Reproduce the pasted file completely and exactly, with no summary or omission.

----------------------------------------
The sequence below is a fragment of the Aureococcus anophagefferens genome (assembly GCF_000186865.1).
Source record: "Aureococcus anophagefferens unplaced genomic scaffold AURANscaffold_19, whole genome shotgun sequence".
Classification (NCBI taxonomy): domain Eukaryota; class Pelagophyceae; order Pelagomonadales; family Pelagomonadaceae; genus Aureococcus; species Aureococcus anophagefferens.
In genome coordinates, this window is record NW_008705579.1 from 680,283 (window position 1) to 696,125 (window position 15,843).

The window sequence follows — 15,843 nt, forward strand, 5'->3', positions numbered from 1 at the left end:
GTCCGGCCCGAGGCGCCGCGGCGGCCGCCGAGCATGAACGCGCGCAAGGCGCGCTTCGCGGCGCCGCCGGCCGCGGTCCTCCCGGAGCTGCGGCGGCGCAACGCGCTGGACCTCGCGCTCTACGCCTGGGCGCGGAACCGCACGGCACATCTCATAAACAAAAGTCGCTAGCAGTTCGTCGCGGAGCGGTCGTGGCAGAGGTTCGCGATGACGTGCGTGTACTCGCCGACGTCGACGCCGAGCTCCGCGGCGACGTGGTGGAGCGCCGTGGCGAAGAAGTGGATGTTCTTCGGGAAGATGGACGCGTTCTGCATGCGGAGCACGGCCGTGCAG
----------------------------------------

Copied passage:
The sequence below is a fragment of the Aureococcus anophagefferens genome (assembly GCF_000186865.1).
Source record: "Aureococcus anophagefferens unplaced genomic scaffold AURANscaffold_19, whole genome shotgun sequence".
Classification (NCBI taxonomy): domain Eukaryota; class Pelagophyceae; order Pelagomonadales; family Pelagomonadaceae; genus Aureococcus; species Aureococcus anophagefferens.
In genome coordinates, this window is record NW_008705579.1 from 680,283 (window position 1) to 696,125 (window position 15,843).

The window sequence follows — 15,843 nt, forward strand, 5'->3', positions numbered from 1 at the left end:
GTCCGGCCCGAGGCGCCGCGGCGGCCGCCGAGCATGAACGCGCGCAAGGCGCGCTTCGCGGCGCCGCCGGCCGCGGTCCTCCCGGAGCTGCGGCGGCGCAACGCGCTGGACCTCGCGCTCTACGCCTGGGCGCGGAACCGCACGGCACATCTCATAAACAAAAGTCGCTAGCAGTTCGTCGCGGAGCGGTCGTGGCAGAGGTTCGCGATGACGTGCGTGTACTCGCCGACGTCGACGCCGAGCTCCGCGGCGACGTGGTGGAGCGCCGTGGCGAAGAAGTGGATGTTCTTCGGGAAGATGGACGCGTTCTGCATGCGGAGCACGGCCGTGCAG